An investigation into a helicopter crash that killed two men near Queenstown last year says it was one of many incidents involving the type of Robinson helicopter they were flying.
The Transport Accident Investigation Commission has identified "mast bumping'', which caused the rotor blade to hit the cabin, as the cause of a crash that killed Stephen Anthony Nicholson Combe (42), of Wanaka, and James Louis Patterson Gardner (18), of Queenstown.
The men were killed when the helicopter in which they were travelling crashed in the Lochy River basin in the Eyre Mountains, southwest of Queenstown.
The Robinson R44, operated by Queenstown company Over the Top, crashed on February 19 last year.
The commission said there have been "many other fatal mast bump accidents involving Robinson helicopters in New Zealand and around the world that have gone largely unexplained''.
"It is difficult to identify the lessons from an accident and make meaningful recommendations to prevent similar accidents if the underlying causes cannot be determined.
"This is a serious safety issue that the industry, including pilots, operators, the manufacturer and the regulator, will need to address.''
Both Over the Top and the families of the men who died in the crash have laid the blame squarely on the helicopter.
A joint statement from the families of the men who died said they "firmly believe that had Steve and James been in any other aircraft type the accident would not have occurred''.
"Our families are traumatised and have paid the ultimate price. We do not want other families to suffer this too.''
Over the Top said the aircraft in the accident was a properly maintained R44 which had been used as part of its commercial fleet.
However, it said: "Over The Top has no intention to use Robinson aircraft again for any future operation.''
A report released today from the Transport Accident Investigation Commission said the helicopter broke up in mid-air when one of the main rotor blades struck the cabin.
That was caused by a phenomenon known as mast bumping, when the inner part of a main rotor blade or the rotor hub contacted the main rotor drive shaft.
The report said mast bumping was typically caused by one or a combination of factors. Those were: low main rotor revolutions per minute; the helicopter entering a low-gravity condition; turbulence, or the pilot making large and abrupt movements with the helicopter controls.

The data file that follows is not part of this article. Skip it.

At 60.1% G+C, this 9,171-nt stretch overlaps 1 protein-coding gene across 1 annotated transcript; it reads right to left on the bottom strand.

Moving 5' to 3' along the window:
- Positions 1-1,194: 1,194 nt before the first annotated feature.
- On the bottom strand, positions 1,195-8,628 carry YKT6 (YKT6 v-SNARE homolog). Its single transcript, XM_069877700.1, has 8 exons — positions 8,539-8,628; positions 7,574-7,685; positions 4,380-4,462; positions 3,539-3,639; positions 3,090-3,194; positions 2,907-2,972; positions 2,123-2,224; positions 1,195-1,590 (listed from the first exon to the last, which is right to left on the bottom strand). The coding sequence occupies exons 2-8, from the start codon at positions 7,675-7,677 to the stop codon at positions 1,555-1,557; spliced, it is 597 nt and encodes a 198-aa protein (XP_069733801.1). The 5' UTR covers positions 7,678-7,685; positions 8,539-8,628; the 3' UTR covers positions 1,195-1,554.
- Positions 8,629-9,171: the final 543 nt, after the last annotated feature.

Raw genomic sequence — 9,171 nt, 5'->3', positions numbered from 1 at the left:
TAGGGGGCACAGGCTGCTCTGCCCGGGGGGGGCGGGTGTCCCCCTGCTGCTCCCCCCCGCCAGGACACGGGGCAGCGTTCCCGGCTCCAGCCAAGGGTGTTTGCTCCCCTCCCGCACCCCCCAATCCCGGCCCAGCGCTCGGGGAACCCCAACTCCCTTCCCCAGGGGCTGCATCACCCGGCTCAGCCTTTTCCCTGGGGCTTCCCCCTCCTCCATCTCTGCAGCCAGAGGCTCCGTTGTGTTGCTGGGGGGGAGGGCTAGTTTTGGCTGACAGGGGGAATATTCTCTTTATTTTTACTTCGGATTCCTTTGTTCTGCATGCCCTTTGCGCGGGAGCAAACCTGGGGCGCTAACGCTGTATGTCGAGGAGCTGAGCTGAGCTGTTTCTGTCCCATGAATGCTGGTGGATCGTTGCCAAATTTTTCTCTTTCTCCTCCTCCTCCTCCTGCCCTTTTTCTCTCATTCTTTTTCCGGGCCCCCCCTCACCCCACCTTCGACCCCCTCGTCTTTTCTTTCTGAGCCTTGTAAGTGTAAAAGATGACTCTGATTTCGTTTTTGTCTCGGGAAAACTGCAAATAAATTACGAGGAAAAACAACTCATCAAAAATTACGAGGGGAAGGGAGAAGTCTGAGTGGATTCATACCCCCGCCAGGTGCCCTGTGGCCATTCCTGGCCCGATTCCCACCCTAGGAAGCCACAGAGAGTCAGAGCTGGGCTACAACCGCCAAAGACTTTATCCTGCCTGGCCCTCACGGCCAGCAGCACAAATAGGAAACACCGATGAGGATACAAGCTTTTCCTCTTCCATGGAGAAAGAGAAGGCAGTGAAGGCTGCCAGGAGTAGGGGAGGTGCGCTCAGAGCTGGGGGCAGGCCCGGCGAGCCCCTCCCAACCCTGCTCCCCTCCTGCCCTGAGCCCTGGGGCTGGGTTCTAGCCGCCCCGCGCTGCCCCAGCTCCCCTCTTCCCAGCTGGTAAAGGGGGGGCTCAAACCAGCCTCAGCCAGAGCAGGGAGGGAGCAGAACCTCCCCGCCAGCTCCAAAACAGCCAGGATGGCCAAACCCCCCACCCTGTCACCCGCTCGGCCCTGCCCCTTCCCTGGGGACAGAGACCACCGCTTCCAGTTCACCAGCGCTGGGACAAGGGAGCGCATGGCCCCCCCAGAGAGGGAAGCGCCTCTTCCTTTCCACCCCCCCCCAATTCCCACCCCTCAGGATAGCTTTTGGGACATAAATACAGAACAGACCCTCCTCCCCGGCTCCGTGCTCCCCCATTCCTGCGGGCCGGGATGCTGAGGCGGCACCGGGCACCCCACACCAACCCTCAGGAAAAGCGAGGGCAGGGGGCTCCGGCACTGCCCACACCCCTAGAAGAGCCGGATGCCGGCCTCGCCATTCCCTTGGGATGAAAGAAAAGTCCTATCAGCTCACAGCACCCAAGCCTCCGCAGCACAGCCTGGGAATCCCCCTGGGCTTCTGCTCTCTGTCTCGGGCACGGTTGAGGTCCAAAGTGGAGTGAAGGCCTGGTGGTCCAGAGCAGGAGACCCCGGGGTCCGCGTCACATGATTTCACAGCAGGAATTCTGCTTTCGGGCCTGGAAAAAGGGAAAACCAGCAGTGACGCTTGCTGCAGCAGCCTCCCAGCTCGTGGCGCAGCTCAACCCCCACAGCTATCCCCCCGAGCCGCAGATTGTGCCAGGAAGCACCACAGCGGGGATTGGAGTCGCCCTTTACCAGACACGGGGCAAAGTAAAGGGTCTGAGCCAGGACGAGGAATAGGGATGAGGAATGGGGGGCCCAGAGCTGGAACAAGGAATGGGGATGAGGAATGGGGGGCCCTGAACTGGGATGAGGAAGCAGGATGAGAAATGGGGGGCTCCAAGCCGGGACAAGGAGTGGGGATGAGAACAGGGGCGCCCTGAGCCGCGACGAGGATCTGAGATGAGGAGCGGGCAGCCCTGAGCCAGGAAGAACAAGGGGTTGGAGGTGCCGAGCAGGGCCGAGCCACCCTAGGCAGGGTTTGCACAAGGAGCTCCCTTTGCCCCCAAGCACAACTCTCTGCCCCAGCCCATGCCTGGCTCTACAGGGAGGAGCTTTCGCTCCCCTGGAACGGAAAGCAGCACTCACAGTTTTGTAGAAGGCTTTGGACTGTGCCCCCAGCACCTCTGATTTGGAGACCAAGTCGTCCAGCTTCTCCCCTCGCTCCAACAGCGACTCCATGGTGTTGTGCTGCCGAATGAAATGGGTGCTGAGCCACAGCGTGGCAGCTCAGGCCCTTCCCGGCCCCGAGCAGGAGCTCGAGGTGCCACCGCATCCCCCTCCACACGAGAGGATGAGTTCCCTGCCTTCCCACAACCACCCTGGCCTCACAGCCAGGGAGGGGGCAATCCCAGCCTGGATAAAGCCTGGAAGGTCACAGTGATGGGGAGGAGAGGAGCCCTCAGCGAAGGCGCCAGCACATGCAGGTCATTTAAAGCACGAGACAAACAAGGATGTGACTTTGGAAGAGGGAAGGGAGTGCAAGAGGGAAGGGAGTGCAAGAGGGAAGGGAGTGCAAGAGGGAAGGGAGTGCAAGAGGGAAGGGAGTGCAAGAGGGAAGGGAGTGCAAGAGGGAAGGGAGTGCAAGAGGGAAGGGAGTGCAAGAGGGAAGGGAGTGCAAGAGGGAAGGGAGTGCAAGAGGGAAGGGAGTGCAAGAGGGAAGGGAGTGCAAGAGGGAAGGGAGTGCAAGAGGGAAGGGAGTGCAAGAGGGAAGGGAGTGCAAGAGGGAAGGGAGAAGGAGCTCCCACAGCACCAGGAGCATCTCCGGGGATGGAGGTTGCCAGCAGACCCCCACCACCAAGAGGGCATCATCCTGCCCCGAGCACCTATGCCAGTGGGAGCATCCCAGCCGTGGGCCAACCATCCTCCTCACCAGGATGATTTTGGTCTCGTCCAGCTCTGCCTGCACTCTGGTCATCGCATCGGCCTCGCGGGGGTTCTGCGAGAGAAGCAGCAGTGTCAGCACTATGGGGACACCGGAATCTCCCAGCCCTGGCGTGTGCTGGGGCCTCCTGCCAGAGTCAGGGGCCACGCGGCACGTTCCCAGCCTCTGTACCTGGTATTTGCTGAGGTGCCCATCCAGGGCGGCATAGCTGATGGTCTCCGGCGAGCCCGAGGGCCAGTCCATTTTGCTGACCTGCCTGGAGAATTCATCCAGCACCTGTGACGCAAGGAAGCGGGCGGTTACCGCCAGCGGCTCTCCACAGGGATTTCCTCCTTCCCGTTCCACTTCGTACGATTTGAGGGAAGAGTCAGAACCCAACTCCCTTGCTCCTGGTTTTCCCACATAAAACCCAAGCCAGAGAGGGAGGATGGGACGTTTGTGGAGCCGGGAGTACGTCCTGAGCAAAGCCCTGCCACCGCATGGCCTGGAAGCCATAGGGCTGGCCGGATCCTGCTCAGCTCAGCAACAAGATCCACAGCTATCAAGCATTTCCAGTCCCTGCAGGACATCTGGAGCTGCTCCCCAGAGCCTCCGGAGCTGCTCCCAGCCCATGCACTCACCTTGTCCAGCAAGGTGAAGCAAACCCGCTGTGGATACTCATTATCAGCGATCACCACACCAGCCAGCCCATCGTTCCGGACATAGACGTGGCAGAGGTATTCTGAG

The commission could not conclusively determine what caused the mast bumping event.
"We found that it was unlikely to have been a low main rotor RPM event and could find no mechanical defect or failure that could have contributed to the accident.
"The student was about as likely as not to have been flying the helicopter when the accident occurred and the speed of the helicopter was about as likely as not to have been 102 knots or greater as it flew down the valley, returning to Queenstown.''
There could have been light to moderate turbulence in the area, but that should not on its own have caused mast bumping.
But when combined with a relatively high speed and a pilot's control response to any turbulence, there was a high risk of the helicopter entering a low-gravity condition, rolling rapidly to the right and suffering a mast bump event before the pilot could react.
The commission had made a recommendation to the secretary for transport and given notice to the director of the New Zealand Civil Aviation Authority to promote the need for cockpit video recorders and/or other forms of data capture in the cockpits of certain classes of helicopter to address the safety issue.
"The key lesson arising from this inquiry is that helicopter pilots must be fully aware that a condition of low-gravity can result in a rapid right roll, mast bumping and in-flight break-up before even the most experienced pilot can react and recover the situation.
"Pilots need to fly in a manner that avoids low-gravity conditions rather than allow them to develop and then expect that they can recover from them.''